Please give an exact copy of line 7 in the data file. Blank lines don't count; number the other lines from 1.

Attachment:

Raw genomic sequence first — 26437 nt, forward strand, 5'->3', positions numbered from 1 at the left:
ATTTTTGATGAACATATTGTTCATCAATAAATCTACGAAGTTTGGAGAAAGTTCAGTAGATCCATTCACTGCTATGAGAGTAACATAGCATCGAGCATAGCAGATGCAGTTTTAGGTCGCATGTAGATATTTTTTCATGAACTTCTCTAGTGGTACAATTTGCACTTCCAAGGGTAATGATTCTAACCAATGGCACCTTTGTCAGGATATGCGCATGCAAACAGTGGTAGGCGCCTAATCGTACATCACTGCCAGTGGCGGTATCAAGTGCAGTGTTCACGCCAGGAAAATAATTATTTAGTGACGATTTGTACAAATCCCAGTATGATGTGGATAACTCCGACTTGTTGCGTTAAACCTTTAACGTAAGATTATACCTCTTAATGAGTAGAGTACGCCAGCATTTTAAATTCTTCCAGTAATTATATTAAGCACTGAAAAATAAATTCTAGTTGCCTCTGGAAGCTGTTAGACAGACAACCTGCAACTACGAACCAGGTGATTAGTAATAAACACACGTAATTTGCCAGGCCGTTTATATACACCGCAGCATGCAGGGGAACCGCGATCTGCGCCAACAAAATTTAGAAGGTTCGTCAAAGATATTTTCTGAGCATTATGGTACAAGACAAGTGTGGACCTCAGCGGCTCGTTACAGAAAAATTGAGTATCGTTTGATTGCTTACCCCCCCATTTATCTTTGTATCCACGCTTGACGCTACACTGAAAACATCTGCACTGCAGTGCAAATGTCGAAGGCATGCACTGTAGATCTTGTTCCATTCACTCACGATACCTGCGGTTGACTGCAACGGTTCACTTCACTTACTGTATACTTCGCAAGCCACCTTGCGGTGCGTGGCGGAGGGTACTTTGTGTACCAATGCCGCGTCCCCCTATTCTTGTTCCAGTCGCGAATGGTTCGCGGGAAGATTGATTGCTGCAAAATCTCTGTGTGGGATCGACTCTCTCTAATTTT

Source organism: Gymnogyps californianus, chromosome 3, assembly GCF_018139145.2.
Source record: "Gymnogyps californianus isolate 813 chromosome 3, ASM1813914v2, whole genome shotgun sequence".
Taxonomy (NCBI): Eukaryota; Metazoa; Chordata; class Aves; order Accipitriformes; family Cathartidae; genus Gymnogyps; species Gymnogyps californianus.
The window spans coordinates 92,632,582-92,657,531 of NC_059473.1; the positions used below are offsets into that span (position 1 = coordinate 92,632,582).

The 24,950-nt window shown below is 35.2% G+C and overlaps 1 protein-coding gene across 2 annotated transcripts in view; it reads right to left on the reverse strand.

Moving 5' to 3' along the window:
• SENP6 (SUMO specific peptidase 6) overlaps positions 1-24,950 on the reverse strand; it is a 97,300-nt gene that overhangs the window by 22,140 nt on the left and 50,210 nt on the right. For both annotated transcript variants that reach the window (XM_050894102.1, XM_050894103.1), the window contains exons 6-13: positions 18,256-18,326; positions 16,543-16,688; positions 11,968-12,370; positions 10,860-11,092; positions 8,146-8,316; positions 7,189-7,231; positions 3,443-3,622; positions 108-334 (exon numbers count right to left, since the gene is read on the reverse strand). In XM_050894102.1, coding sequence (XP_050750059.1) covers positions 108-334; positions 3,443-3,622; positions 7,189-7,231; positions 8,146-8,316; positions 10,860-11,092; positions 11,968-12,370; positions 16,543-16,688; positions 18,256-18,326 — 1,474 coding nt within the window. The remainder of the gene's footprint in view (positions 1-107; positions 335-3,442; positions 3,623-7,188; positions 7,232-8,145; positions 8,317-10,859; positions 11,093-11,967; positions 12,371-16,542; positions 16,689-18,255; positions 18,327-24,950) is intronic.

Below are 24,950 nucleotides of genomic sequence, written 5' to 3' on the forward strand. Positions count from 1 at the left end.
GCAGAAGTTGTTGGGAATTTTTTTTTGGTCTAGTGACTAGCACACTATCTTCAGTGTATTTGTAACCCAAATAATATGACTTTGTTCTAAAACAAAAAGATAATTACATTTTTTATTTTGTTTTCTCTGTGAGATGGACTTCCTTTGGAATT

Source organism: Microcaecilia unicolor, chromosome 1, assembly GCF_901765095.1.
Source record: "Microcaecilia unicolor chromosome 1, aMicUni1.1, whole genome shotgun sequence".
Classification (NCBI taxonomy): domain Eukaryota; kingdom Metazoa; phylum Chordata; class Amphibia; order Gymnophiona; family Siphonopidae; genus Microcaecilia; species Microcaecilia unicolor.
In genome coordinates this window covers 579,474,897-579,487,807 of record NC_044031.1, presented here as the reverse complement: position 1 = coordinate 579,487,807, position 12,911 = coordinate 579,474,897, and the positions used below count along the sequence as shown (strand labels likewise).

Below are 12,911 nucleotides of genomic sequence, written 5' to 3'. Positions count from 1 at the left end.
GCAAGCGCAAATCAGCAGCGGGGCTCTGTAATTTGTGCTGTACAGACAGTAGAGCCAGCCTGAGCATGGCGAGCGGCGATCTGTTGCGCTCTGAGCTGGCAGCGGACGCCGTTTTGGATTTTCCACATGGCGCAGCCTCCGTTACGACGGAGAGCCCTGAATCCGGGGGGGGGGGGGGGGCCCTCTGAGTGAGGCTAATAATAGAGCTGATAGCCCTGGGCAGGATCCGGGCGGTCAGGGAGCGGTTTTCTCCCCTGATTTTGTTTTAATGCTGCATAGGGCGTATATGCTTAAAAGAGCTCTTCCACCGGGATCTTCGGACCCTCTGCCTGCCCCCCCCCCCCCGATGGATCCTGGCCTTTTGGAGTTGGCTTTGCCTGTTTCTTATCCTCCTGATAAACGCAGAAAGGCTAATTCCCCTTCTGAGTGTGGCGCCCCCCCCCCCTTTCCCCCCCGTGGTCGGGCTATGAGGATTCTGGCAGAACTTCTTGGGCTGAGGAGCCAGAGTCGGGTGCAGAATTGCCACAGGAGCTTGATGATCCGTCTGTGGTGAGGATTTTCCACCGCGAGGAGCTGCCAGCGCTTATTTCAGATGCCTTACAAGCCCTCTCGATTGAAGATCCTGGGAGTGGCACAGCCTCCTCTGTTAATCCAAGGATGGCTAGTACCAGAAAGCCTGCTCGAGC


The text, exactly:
The 24,950-nt window shown below is 35.2% G+C and overlaps 1 protein-coding gene across 2 annotated transcripts in view; it reads right to left on the reverse strand.